Dr. Trevathan: Absolutely. Most of the positions that are posted nowadays are asking for Master’s, either required or Master’s preferred. So it is very hard for anyone to move into clinical ladder positions; if you want to go from a Nurse II to a Nurse III or from a Nurse III to a Nurse IV, not necessarily as a manager, but even if you want to go to manager position, it does usually say most places, Master’s preferred. So it puts you in that higher pool of applicants, for example. It gives you an edge and by having an MSN and a CNL it gives you a double edge above everyone else. So definitely it is worth it. You will see your salary doubled with an MSN.

Staci Bell: Wonderful. So it really sounds like that there truly is an increased need for Master’s prepared nurses and not only Master’s prepared nurses but ones that are flexible and versatile and can work in a variety of different settings. You know, many students often think that if they want to stay at the bedside they have to get an NP and there’s a lot of gray area there with students’ perception of the FNP and so what are some of the key differences between our program with the CNL certification and the FNP program?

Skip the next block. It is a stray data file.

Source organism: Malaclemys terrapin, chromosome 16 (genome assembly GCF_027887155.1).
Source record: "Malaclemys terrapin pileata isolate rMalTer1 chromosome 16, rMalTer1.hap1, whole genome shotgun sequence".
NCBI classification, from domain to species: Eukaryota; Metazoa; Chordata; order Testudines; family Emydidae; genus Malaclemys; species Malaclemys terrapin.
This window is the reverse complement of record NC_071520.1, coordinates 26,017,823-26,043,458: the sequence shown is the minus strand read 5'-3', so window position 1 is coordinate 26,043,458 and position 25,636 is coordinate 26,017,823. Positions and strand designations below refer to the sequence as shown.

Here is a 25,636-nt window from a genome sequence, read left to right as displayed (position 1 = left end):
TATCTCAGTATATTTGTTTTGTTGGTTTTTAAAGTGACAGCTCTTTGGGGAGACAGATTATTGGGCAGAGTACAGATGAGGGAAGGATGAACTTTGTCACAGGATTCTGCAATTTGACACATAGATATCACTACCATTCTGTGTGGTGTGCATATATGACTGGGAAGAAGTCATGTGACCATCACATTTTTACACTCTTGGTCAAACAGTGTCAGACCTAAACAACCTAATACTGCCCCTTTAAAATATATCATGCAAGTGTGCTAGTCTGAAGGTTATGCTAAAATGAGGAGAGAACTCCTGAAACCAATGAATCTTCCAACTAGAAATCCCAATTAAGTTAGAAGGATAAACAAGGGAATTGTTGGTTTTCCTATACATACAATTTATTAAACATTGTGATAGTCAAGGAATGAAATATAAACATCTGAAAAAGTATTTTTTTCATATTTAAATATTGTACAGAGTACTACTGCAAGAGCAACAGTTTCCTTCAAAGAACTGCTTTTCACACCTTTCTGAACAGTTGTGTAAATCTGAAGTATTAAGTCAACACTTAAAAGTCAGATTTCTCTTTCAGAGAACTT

Dr. Trevathan: You know the FNP programs vary across the different states and for the state of California and for our school, for example, we are following the trend of what is happening in health care in general across the United States. And as you are pursuing an advanced degree the FNP – a lot of universities are still holding their FNP’s at the Master’s level but most universities are moving the FNP to a DNP program because it is going to be required, or the movement is in that to become an advanced practitioner and that’s the difference, an advanced generalist versus an advanced practitioner. An FNP is an advanced practitioner and FNP could be trained and can also write prescriptions. Now it depends on the states. Some states, California, allow FNP’s to write prescriptions. There are other states that do not allow FNP’s to write prescriptions. But they could diagnose, they could do a lot of other things. So you have to check on the state where you’re at, where you decide to practice. Now as the Clinical Nurse Leader we are considered advanced generalists and what we usually make differences are not – the only difference is actually diagnosing or writing a prescription. That’s the main difference between an FNP and a CNL. But the CNL can make a difference at other levels. We make differences at the patient’s safety level, we also make a difference at the quality of care level, we look at patient outcomes, how the patient is treated in the hospital or what changes can be made to provide safe care and high quality of care and also to provide that care at a quality and affordable price. So those are the main differences between the two. So if someone wants to be able to write prescriptions, FNP is for you. If you don’t want to be able to write prescriptions, then an MSN with a CNL certification, that is the right way to go.